суббота, января 10, 2009

Specific or default templates in Rails

I want to develop admin controller to do simple CRUD operations on not-so-complex models. I want it to be DRY and to allow adding features to all of them easily. This is my second attempt, the first one was way too ugly: it used inheritance from admin's base controller and descendants passed customization parameters to base class; also, have used custom "render" methods to find template for specific controller or, if the specific template is missing, fall back to general template.

And then it broke. Yeah, this could be fixed, but the whole idea seemed bad.

I just finished the second attempt and it looks promising.

First, it includes only one controller and uses routes to determine the actual model to operate on. Every route includes additional parameter that is passed to controller that contains name of model:
map.resources :users, :controller => 'items',
    :requirements => { :item_type => 'User' }
map.resources :regions, :controller => 'items',
    :requirements => { :item_type => 'Region' }

Second, the most troublesome was to make it work like this: I have default views in app/views/items... I wanted to have subdirectories with name of particular model that would contain overrides to default templates:

Regions doesn't need custom 'item' partial because default one (which outputs only item.to_s) fits well.

Obviously, controller's view_paths should be manipulated to search first in concrete subfolders and then in default place. But the problem was that it always tried to prepend controller name and so find it in corresponding subfolder. It's not very nice being forced to create additional directories like this:

Well, after some digging the way to do it elegantly I found this solution:

1. Redefine controller's controller_path to return nil. After this all templates are searched in app/views/ instead of app/views/items, so it needs to be fixed, so
2. Redefine controller's view_paths to base in app/views/items.
3. Based on current item type prepend corresponding view path.

The result is as follows:
class ItemsController < ApplicationController
  def self.controller_path
  self.view_paths = [ RAILS_ROOT + '/app/views/items' ]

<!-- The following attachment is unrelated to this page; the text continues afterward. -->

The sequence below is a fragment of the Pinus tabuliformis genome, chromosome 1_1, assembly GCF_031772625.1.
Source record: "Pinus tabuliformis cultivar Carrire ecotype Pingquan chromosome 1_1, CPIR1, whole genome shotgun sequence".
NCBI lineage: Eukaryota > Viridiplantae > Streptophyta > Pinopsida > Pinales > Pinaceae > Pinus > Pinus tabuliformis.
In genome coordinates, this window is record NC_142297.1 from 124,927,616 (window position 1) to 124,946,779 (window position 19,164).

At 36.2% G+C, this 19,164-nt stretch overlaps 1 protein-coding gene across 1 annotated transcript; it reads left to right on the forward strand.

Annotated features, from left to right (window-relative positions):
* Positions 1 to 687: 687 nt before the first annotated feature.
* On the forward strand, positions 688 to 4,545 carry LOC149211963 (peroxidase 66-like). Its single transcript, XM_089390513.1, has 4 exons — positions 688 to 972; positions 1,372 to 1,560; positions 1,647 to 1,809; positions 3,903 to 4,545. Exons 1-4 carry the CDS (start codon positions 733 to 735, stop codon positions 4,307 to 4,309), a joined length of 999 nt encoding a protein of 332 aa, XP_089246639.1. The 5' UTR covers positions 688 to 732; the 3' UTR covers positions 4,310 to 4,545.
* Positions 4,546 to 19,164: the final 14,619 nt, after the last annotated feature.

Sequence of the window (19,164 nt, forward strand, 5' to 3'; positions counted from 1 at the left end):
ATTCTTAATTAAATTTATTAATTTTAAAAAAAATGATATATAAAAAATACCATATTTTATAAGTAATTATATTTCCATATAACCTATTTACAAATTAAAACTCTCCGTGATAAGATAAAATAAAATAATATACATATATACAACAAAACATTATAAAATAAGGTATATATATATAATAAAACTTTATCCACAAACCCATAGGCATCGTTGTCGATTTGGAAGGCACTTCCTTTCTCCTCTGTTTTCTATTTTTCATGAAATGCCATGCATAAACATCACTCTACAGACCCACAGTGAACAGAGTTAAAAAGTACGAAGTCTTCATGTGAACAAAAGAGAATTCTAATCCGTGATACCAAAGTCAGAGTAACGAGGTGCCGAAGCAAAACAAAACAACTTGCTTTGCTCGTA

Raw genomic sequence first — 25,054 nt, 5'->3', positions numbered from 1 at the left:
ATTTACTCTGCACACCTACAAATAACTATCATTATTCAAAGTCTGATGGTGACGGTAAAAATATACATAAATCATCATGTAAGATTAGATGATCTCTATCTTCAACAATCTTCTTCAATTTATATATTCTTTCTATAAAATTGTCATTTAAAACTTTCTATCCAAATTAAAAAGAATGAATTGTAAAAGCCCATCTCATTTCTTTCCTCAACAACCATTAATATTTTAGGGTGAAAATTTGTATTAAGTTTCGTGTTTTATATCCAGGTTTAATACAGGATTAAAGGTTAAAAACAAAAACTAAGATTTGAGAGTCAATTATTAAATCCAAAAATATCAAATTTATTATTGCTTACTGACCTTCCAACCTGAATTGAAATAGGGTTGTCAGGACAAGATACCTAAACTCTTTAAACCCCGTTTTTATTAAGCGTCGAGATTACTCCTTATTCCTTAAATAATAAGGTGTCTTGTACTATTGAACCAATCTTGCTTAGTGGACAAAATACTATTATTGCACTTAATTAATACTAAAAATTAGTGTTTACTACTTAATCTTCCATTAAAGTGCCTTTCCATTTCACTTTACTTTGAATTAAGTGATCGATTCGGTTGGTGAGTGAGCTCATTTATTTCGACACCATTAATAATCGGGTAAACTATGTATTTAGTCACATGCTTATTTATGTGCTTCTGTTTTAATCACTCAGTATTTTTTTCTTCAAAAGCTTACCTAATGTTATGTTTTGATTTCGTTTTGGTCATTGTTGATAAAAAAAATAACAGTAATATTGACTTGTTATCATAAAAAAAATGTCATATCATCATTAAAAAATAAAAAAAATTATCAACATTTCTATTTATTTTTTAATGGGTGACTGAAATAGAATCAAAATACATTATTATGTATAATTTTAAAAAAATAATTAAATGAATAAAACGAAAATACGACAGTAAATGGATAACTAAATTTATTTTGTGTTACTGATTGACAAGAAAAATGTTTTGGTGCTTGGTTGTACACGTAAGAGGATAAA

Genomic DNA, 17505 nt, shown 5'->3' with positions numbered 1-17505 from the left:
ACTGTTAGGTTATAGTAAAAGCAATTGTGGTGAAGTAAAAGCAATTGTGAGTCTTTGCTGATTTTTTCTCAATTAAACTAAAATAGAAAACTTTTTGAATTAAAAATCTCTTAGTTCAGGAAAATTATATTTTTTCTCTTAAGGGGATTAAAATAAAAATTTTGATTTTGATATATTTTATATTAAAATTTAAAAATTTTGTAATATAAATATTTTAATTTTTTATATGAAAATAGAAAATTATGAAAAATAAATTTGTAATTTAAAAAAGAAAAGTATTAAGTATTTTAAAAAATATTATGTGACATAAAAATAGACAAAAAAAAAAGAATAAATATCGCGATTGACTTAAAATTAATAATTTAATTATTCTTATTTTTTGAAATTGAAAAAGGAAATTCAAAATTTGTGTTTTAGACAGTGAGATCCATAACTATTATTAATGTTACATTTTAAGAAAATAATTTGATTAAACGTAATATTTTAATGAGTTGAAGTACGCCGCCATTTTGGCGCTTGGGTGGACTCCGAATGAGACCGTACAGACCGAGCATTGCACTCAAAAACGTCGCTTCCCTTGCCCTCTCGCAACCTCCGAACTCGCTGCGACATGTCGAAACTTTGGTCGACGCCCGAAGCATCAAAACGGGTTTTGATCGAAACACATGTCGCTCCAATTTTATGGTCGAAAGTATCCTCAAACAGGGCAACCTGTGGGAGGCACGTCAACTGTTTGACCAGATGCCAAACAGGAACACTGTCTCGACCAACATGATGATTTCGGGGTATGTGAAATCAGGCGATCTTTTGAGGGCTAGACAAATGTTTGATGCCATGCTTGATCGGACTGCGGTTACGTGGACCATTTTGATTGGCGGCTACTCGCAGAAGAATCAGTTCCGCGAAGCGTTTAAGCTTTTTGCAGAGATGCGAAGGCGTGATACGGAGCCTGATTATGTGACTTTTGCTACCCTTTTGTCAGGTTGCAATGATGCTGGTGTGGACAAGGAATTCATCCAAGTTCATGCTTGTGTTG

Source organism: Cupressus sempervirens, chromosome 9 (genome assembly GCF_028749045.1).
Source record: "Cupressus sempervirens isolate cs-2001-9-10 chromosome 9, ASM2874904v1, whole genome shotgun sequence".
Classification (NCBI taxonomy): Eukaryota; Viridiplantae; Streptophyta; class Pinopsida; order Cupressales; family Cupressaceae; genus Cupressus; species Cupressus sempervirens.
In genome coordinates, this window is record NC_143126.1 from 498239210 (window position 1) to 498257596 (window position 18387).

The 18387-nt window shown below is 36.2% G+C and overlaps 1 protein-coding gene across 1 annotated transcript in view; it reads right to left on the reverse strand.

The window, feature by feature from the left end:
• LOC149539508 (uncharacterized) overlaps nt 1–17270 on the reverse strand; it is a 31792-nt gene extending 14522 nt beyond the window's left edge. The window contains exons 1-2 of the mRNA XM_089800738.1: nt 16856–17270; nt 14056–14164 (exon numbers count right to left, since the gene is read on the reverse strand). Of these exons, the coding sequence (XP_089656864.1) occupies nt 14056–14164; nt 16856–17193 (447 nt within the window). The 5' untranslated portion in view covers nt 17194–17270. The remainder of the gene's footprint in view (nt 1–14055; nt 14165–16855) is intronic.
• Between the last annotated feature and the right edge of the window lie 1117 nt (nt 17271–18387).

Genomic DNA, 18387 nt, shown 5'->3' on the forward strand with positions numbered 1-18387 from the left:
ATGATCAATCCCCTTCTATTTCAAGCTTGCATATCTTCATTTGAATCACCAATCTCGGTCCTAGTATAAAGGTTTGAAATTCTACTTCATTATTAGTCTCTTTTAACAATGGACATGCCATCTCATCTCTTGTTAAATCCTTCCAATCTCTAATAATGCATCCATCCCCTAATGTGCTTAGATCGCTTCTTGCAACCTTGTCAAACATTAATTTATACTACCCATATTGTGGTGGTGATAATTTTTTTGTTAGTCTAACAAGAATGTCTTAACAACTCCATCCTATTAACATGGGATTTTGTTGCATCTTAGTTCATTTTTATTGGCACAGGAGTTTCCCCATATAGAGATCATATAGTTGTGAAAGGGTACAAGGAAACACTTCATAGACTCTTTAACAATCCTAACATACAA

before_filter :setup_model

  # ... action code


  def setup_model
    @model  = params[:item_type].constantize
    prepend_view_path(RAILS_ROOT + '/app/views/items/' + params[:item_type].underscore)

Happy coding!

пятница, января 09, 2009

Back to Rails

Lately I wasn't doing any Rails development because I was busy re-learning C/C++ "the right way". Turns out it's not that painful as they say.

Then I had to do some Rails coding using latest and greatest Rails 2.2 and I find that that the simple things are broken (or somewhat obscure).

Case 1.

I was developing some general resource controller and wanted to spec out a redirect after #create action. My controller should not be bound to any specific resource url (as it is planned to bind many different resources with that controller), so I decided to make use of Rails' url rewriting. Spec was like this:

it "should redirect to #index after item creation" do
  post :create
  response.should redirect_to(:action => :index)

And this spec failed because of MethodNotAllowed: Only get and post requests are allowed.

WTF? It's the very basic functionality. Why does it fail to work ?

After half a day of investigation I found out that this is a bug in rspec-rails package and redirect_to matcher fails to handle hash-like url specifier.

Case 2.

I wanted to handle AR::RecordInvalid exceptions with one handler to DRY up controller code. I wrote corresponding "rescue_from" call in controller and wrote specs (in fact, the reverse order: specs then code). And those specs failed too.

The other several hours of investigation revealed hidden option: RSpec-rails overrides default Rails' error handling (which is based on ActiveSupport's #rescue_from feature) with pass-through exception handler, and you have to write following code to make YOUR exception handlers work:
before do

Yeah, Rails is nice, but upgrading to a new version is a pain.